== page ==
Photo Gallery: North Columbia Business Association kicks off National Small Business Week
Shops and businesses opened Monday along North Main Streetto kick off National Small Business Week in Columbia. It was a “Famously Hot” morning with temperatures headed toward the 90s as members of the North Columbia Business Association and Columbia Councilmen Brian Newman and Sam Davis gathered at Vino Garage to launch the week-long celebration of small businesses.
“Small business is one of the most powerful engines in this community,” said North Columbia Business Association President Veronica Rodriguez. “A dollar spent locally reverberates over and over in this community.”
The business association, along with the city of Columbia, Richland County and the Greater Columbia Chamber of Commerce, are hosting meet-and-greets, workshops and a conference to introduce the small business community to residents and offer tools to improve business.
The North Columbia Business Association is working to increase its presence in Columbia to bring attention to the neighborhoods along Beltline Boulevard, North Main Street, and Fairfield and Farrow roads.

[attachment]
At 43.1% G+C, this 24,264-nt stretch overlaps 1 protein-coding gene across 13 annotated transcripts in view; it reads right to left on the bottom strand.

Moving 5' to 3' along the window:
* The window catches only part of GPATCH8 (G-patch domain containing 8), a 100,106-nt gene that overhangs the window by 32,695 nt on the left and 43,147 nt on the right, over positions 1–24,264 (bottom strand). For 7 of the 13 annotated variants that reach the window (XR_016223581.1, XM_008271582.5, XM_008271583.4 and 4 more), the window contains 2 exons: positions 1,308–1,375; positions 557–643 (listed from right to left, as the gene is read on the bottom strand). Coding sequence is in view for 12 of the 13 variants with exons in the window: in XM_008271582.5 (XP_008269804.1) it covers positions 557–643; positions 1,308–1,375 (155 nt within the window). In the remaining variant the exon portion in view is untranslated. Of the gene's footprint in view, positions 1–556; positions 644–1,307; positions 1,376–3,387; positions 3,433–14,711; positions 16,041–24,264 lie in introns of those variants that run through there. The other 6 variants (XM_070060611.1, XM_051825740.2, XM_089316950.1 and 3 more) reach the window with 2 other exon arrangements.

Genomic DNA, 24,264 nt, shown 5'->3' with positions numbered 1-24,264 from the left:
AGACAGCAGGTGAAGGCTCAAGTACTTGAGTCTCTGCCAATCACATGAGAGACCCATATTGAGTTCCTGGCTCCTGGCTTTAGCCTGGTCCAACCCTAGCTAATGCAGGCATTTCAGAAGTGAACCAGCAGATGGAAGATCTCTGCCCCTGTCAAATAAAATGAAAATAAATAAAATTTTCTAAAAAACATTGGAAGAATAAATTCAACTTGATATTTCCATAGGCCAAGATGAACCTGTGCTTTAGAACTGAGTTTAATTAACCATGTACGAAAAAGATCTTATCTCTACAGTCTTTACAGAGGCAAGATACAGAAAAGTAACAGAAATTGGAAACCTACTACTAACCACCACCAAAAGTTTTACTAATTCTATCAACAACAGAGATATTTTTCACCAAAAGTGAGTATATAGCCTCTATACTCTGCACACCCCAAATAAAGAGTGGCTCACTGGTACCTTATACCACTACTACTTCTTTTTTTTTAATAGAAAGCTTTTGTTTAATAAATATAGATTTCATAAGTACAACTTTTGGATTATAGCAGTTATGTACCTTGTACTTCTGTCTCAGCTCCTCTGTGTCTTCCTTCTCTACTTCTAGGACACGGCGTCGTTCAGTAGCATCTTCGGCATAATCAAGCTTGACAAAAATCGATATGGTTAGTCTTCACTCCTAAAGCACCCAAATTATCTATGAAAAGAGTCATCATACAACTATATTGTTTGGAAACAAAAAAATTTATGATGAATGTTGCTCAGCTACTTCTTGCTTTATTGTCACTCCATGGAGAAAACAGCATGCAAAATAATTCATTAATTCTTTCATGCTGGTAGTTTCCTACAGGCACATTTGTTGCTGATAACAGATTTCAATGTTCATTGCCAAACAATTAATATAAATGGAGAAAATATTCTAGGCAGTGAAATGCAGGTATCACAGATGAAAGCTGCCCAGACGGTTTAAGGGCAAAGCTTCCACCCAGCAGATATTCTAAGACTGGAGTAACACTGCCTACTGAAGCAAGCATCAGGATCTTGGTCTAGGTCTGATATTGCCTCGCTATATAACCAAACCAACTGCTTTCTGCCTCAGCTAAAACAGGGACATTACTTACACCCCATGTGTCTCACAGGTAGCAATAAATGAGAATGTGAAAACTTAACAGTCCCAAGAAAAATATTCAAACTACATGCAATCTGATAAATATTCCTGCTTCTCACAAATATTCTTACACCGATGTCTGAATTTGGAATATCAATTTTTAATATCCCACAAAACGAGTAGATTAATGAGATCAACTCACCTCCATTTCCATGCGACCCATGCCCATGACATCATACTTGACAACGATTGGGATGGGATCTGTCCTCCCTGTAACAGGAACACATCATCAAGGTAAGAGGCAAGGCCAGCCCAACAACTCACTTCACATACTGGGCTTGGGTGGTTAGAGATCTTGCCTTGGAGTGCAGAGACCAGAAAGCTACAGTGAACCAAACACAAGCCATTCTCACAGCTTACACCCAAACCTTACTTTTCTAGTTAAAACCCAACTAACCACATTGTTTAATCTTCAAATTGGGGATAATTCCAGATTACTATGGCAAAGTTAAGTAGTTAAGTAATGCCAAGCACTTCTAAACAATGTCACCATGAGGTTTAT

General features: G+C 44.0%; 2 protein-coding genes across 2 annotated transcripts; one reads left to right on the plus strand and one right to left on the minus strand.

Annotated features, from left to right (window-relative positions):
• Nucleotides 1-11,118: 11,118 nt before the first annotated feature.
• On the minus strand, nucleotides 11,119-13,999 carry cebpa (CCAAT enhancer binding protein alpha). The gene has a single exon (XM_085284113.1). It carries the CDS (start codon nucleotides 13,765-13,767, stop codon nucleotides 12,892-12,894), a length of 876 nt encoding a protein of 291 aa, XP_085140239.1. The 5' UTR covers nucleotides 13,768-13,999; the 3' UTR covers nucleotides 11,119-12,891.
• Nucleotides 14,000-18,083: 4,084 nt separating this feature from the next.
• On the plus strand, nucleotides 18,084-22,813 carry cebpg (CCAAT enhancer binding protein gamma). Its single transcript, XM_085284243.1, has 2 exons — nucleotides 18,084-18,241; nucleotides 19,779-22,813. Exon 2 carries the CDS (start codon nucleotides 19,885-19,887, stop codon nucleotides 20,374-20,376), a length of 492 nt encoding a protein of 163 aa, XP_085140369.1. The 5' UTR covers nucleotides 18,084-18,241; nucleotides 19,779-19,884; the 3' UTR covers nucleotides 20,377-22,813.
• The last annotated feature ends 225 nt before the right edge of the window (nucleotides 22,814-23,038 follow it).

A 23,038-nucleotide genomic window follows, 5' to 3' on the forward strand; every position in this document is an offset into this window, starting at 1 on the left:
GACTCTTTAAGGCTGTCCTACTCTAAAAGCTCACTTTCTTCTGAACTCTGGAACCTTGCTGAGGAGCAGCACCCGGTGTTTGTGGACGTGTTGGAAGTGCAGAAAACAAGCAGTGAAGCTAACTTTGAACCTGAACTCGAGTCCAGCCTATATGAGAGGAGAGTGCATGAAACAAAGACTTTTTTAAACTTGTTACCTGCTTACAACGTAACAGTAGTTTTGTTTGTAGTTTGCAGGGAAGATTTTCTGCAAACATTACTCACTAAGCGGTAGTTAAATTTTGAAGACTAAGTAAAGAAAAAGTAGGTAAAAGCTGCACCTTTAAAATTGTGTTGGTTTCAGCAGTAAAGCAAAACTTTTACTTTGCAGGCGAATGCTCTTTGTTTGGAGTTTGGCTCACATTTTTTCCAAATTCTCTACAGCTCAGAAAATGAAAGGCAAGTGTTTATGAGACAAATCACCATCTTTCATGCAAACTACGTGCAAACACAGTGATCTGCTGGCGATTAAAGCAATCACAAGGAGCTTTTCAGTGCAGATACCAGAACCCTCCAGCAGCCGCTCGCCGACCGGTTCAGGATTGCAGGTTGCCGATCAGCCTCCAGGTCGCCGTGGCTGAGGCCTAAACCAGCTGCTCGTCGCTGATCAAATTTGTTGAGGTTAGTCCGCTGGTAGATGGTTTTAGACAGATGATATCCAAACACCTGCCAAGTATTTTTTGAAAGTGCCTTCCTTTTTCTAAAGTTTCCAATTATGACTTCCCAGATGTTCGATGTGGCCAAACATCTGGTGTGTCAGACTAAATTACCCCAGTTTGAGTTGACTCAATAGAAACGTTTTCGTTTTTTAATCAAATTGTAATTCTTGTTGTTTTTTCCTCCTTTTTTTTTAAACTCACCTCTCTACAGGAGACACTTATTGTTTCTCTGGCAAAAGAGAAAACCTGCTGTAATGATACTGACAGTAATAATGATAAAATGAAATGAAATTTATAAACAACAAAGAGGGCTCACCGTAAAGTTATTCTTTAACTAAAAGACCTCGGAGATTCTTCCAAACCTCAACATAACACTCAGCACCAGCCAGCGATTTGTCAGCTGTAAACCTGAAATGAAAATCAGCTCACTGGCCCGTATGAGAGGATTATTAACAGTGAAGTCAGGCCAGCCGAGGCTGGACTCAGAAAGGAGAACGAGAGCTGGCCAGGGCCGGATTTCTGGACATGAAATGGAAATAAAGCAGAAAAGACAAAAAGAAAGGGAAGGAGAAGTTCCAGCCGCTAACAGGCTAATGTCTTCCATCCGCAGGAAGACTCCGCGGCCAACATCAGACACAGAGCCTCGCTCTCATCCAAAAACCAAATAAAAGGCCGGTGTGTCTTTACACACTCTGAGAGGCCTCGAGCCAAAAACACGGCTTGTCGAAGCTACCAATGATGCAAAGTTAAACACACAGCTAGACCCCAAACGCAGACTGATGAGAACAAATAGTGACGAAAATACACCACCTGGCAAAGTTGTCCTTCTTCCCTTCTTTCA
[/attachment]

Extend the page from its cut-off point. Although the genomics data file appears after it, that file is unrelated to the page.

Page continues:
“North Columbia is on the rise and is becoming one of the foremost places in Columbia,” said Tommy Burkette, past-president of the business association and membership recruitment chair.
The business association will highlight a business each day this week to encourage residents to visit and support the owners. Doug Aylard, owner of Vino Garage, said National Small Business Week highlights the efforts of intrepid entrepreneurs who often see the potential of a community long before large corporations set foot in them.
“Small businesses take the first risk when they come into underserved communities like this,” he said. “People like to think that north of Elmwood is on the shady side, but we’re here to tell you that it’s not.”
Aylard started Vino Garage seven years ago after spending years in the beer and wine distribution business. He and his wife, Karen, could not find unique wines, so Aylard decided to open his own shop.
“We carry things you can’t find in other stores,” he said.
As a proprietor, the success of North Columbia is important, not just for Aylard’s business, but for his family. He lives two blocks from his shop in the Cabbagetown neighborhood and says small businesses like his bring more than just economic value.
“They’re the ones who reflect the personality of an area,” he said.
Davis said the city has built partnerships with the North Columbia business community to attract residents to the area and encourage economic development. The Office of Business Opportunities helps small businesses with facade improvement, financial operations and customer interaction.
“The residents and organizations here want to see the city do economic development we’ve seen in other parts of the city,” Davis said. “This area is one of the city’s best kept secrets.”